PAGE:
NOON Projects


NOON has been involved with the effort to educate about and stop Hydrofracking in NYS since the Onondaga leaders brought it to our attention several years ago. Jack Ramsden is our lead on this project. He can be reached at or 424-1454.

Important issues worked on:

  1. A 24" gas pipeline, proposed to run from the Millennium Pipeline in Broome Co. to southern Onondaga County, has being challenged by a coalition including ShaleshockCNY.     (

  2. NYS's moratorium preventing Hydrofracking ran out and Governor Cuomo can decide at any time whether to allow it or not.

  3. Towns are passing bans to prevent Hydrofracking. Dryden's and Middlefield's bans have been upheld in court.

For more information, groups working to stop Hydrofracking in New York are:

ShaleshockCNY aims to bring together the variety of people and groups working locally on the issue of hydrofracking so that we can share information and to prevent fracking from coming to our towns.

FracTracker Alliance is dedicated to enhancing the public's understanding of the impacts of the global oil and gas industry by collecting, interpreting, and sharing data and visualizations through their website. For NYS

Gas Drilling Awareness for Cortland County informs about drilling in their area and education on Hydrofracking. Currently focused on the pipeline.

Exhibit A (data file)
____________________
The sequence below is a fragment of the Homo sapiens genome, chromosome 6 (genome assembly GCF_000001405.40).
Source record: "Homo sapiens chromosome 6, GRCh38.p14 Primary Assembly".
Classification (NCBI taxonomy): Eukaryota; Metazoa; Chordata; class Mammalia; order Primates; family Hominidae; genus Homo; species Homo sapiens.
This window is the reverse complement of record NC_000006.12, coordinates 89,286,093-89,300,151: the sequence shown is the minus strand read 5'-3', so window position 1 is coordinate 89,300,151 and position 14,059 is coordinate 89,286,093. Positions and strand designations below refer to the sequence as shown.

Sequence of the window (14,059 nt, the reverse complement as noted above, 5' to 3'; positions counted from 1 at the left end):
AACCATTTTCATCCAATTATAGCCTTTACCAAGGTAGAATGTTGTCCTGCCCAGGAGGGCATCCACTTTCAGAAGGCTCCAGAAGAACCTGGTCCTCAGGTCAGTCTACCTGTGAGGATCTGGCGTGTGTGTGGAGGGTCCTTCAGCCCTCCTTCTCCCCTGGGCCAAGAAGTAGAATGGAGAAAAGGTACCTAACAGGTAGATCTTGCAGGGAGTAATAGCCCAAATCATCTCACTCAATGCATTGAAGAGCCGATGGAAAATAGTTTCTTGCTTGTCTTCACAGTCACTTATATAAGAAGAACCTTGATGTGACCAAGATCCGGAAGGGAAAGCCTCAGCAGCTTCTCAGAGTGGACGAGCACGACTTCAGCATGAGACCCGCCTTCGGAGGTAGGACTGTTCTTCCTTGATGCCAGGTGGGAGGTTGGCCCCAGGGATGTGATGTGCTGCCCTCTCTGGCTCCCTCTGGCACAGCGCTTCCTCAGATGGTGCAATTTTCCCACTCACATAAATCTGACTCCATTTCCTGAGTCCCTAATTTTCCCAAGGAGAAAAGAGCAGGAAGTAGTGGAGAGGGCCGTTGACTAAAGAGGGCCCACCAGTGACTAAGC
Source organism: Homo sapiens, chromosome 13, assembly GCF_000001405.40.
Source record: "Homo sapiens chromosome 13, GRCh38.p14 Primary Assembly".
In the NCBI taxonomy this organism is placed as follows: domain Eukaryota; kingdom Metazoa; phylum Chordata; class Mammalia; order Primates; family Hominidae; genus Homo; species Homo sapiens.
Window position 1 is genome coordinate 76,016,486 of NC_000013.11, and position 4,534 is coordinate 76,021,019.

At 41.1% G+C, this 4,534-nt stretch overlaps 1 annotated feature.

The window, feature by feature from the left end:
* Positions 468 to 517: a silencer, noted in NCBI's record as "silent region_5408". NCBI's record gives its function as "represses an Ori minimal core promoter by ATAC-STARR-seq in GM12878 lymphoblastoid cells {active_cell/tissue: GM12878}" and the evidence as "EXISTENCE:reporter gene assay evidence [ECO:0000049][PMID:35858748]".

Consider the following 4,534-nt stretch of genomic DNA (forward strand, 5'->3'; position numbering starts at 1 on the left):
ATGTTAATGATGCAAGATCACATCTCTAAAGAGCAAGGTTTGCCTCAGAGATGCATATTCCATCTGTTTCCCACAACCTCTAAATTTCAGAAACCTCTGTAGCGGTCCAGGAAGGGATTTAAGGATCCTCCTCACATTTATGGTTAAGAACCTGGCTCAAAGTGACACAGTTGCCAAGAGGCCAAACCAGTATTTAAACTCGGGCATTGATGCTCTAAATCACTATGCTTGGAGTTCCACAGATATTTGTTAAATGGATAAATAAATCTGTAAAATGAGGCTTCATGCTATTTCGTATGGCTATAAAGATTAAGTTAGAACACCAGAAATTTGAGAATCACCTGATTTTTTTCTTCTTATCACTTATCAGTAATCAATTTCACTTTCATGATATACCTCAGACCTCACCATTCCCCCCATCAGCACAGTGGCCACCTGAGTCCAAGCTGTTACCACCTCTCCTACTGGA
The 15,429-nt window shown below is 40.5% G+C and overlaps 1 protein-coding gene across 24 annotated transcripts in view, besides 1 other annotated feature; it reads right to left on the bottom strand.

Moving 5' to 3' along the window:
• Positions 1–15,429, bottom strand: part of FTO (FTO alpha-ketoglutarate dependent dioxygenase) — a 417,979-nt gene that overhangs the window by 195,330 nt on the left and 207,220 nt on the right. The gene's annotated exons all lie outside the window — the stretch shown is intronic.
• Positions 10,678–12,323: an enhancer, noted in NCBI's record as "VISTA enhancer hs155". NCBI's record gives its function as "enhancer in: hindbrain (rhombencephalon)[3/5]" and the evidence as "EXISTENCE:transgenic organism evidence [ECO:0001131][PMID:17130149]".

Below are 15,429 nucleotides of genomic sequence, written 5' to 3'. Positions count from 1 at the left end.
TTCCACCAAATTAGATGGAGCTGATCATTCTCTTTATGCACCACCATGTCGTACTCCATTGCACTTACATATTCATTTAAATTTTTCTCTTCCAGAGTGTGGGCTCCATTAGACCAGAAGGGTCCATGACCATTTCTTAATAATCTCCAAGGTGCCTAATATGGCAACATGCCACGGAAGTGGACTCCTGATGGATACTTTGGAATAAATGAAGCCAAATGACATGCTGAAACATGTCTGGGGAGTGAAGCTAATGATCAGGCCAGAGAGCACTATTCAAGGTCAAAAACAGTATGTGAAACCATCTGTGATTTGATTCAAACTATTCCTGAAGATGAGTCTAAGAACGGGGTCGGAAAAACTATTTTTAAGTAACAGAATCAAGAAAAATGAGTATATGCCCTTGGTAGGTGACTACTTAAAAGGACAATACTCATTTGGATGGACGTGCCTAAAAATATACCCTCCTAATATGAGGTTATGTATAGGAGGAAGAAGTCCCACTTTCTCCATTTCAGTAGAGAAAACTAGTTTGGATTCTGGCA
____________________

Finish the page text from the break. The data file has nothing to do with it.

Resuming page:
New Yorkers Against Fracking is a coalition of New York State consumer advocacy, health, religious, food, and environmental organizations and dozens of grassroots groups calling for a ban.

Frack Action is engaged in a legislative advocacy, grassroots organizing, and public awareness campaign aimed at exposing the truth on fracking and building the critical mass necessary to stop it. It has organizers based in Central New York, Hudson Valley, and New York City working with volunteers across the state.

You can help by: 1. Attending a local meeting or going on a web site and learning more about Hydrofracking. 2. Putting a sign in your yard. 3. Working in your town to get a ban if needed. 4. Calling Governor Cuomo (866-584-6799, state your name, say you want fracking banned in NYS). 5. Attending a local or go to Albany for a rally. 6. Helping educate you friends, neighbors, and family about the environmental dangers.

Good Friends Garden

People from The Onondaga Nation and Neighbors of the Onondaga Nation have been collaborating on a garden project for about 7 years now, known as The Good Friends Garden. The idea for the garden came as NOON and Onondaga people found they wanted to learn more about each other while working together in an active, productive and meaningful way. Everyone involved was interested in learning more about gardening, as well as, becoming better friends, and so The Good Friends Garden was started. People from Onondaga generously donated space for the Garden, first near the buffalo field, and then a couple of years later in a field near the Onondaga Firehouse on Rte. 11A where it remains today.